First, love is patient with things. 1 Corinthians 13:4, “Love is patient.” What is love patient with? Love is patient with everything, especially people including God, but also with things. Things in life don’t always go our way. Things go wrong in life. Have you ever noticed that things go wrong in life? We have in our congregation a 93-year-old man. I’m sure if you were to ask him in all of your 93 years of living can you confirm that things go wrong in life, he would be able to verify it. Things go wrong in life and there is nothing we can do about it. Now we should try to avoid as many things going wrong in life as possible, but even if we do, things will still go wrong. And if we don’t learn how to be patient in life over things that go wrong, we will never be able to enjoy the peace that God wants to give us in life because we’ll always be reacting and complaining and grumbling about something going wrong. God wants us to be patient in life over the daily things that come into our lives that don’t work according to our plans. We must learn how to be a loving person by learning how to be patient with things. But we live in a fast-paced modern world that doesn’t like to wait for any thing. And when people are so wound up and impatient about everything that affects the way they treat people too. Last week I had to put some money in the bank right when it opened; I didn’t have a lot to put in, but it had to be in as soon as possible because I had already written a check against my bank account and I had to get the money in there before the check came through. I think some of you have done that and know what I mean. So I showed up in front of the bank at 8:55am waiting for the doors to open, me and some other people too. Now we had to wait patiently in line because the bank opens at 9am, not 8:45am, not early, maybe a little late, but usually right on time. So it doesn’t help to fuss and complain or give the people inside dirty looks. I’d say we were all patient that morning as we waited for the door to open. But at other times I haven’t been so patient. Last week I went into the day-old bread store and wanted to buy 1 loaf of bread, but the price was higher than it was marked on the shelf, so I had to go out to my car and get some more change. But when I came back somebody else had started unloading a huge basket full of bread on the counter and the woman at the counter told me I’d have to go to the end of the line to buy my one loaf of bread for 75 cents. So I stood off to the side, but I didn’t go to the back of the line, hoping she’d just take my change and let me be on my way. She did because it was such an easy thing to do and it made sense to do it. Now was I impatient for not heading straight to the end of the line? I didn’t get mad or angry, but I just waited patiently until she took my money so I could leave. But if she had repeated her instructions to me I would have had to patiently go to the end of the line and wait all the while keeping a good attitude about it. That’s what being patient with things means. What about you? I’m sure you have lots of stories of victories and loses in the area of patience. But if we are going to be loving people we’ve got to be patient people.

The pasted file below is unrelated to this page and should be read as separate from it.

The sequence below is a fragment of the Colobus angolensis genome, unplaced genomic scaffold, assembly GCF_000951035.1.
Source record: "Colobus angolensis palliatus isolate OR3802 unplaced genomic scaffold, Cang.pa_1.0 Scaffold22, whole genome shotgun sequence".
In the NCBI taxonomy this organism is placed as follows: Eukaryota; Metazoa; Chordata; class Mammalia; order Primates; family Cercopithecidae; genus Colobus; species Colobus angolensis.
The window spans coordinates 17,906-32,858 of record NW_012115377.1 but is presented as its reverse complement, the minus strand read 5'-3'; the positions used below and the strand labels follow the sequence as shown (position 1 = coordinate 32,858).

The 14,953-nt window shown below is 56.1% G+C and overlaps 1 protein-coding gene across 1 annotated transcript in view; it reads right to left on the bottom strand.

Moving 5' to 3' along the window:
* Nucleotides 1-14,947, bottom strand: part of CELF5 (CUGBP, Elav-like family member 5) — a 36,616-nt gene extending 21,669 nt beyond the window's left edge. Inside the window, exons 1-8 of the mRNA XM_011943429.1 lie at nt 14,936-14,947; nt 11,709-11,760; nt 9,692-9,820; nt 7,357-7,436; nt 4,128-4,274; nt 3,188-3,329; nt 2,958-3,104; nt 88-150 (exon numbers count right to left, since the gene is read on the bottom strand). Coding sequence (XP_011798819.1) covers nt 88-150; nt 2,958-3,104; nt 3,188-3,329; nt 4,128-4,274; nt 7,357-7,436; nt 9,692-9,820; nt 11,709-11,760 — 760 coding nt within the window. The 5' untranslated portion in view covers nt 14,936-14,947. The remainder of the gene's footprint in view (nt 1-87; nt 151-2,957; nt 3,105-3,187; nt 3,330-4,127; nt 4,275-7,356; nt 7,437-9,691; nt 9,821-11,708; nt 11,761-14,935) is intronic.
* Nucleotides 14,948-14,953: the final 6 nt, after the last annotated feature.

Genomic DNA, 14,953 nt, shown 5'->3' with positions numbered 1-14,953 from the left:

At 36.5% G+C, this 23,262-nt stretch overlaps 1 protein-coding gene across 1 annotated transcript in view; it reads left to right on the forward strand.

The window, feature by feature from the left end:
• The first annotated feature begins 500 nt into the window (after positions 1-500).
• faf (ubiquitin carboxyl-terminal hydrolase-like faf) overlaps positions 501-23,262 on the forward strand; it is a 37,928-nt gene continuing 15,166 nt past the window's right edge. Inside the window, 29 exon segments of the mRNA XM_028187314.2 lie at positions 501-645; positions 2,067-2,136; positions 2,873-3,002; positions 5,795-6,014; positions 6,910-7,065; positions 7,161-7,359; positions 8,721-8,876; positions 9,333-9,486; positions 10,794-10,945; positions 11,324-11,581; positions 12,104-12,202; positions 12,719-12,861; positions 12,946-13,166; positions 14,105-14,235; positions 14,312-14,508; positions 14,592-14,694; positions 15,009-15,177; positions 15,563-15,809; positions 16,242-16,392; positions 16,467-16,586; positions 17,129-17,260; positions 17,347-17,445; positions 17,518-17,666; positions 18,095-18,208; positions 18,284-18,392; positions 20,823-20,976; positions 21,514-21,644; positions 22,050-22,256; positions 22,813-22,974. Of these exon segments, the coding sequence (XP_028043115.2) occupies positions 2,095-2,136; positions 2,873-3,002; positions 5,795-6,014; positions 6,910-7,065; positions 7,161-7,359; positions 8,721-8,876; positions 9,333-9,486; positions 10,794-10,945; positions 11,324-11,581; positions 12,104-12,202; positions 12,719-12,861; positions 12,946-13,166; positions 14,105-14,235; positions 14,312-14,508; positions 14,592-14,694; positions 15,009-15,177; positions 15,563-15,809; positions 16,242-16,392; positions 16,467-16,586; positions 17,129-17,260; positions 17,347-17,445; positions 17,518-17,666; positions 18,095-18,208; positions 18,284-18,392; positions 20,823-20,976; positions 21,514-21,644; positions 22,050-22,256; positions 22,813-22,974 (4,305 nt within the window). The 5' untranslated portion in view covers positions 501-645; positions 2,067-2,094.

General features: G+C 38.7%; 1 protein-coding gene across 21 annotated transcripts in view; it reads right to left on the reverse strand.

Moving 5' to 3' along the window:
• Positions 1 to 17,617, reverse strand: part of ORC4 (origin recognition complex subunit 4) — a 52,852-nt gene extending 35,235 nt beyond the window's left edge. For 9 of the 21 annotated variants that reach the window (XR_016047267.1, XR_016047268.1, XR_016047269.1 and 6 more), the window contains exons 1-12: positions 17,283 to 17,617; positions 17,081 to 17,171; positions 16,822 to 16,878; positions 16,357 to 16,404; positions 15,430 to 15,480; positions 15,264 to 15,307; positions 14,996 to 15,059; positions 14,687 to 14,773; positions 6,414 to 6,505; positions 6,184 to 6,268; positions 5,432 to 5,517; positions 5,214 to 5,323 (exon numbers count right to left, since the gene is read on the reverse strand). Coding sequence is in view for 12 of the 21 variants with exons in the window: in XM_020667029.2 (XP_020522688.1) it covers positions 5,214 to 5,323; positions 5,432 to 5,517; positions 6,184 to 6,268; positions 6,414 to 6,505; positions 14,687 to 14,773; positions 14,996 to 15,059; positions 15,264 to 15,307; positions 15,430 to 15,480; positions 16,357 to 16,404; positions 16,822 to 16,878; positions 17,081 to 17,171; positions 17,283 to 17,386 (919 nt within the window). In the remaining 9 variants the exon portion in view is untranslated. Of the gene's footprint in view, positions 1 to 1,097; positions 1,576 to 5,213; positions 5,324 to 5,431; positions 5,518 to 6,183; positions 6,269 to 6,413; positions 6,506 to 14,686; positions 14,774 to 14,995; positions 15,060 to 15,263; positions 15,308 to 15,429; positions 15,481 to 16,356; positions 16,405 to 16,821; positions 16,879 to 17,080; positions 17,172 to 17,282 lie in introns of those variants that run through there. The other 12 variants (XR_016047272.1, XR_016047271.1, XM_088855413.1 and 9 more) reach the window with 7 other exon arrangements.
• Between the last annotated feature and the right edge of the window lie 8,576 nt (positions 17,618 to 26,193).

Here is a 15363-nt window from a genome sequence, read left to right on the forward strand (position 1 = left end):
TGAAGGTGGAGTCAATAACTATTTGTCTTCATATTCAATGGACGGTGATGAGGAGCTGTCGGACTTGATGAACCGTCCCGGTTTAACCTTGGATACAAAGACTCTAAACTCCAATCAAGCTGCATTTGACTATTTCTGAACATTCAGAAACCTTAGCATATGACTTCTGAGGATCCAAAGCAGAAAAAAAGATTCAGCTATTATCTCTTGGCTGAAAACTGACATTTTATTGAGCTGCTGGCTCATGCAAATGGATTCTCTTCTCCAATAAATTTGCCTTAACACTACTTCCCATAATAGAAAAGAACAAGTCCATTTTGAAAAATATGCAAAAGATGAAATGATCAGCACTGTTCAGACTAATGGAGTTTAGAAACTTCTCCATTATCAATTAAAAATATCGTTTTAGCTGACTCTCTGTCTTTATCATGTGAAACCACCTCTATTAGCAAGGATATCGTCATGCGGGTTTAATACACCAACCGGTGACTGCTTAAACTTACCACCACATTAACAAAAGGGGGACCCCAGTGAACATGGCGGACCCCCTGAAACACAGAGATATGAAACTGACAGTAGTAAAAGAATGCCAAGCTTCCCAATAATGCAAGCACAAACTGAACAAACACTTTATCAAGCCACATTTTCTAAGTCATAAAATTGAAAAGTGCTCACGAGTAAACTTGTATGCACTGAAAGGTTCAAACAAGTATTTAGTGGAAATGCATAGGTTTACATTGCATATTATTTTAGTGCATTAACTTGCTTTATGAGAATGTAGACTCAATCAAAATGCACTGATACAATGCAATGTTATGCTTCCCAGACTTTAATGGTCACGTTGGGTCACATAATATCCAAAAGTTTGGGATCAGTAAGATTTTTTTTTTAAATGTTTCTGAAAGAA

Second, love is patient with people. 1 Corinthians 13:4, “Love is patient.” Not only is love patient with things, in situations, love is more importantly patient with people. If I’m not patient with my car I can destroy it. Sometimes we have to “baby” our cars, that is, treat them patiently or else they won’t go. If we are impatient with things, like our car, we might smash it or drive it hard or break it and then we have to walk places, all because we were impatient. But it is even more important to treat people in a loving and patient way than things. A loving person is patient with people. Have you ever noticed how patient a mother is with her newborn child? Being patient with someone is a big part in how we express love to another person. Being impatient with people is an unloving thing to do. Now patience doesn’t mean we wait forever for someone in some circumstance; it means we wait and are not impatient with people. There is a difference between not getting impatience with someone and not waiting forever for someone in some situation. For example, it’s the loving thing to do to be patient with the cashier in a check out line, but that doesn’t mean that I have to stay in line for hours waiting for her to learn how to do her job right. It’s not impatient to expect to be waited on in a restaurant within ½ hour of being seated. It’s not impatient to ask about being waited on after a period of time. It is impatient to want service exactly when you’d like to have it or demand it, because waiting is usually involved. So the question is: when is it patience and when is it impatience? Patience boils down to not demanding things go and people act according to our preferred timetable. Or in other words, if the world ran according to my schedule wouldn’t things be nice? But of course, the world doesn’t. Being patient is excepting the reality that things and people are not going to move on my personal table frame and accepting that reality and being ok with it. When I’m impatient, when I treat people impatiently, I’m saying, “Why aren’t you operating according to my schedule?” or “Operate on my schedule!” Patience, which is an expression of love, says, “I accept that these things and these people are not operating on my schedule and I will not hold them to my schedule as if they were.” It takes faith, faith in God and God’s sovereign will, to relax and let go of my tightly wound will and schedule enough to love people even if they aren’t putting my will ahead of their own. Being patient with people means that I’m willing to treat people nice even if they aren’t following my will for their lives or my schedule for their lives. In this sense, patience, as a form of love, is a miracle because it means that I’m not putting myself at the center of all things, but trusting God that all things will work out together for good, according to Romans 8:28.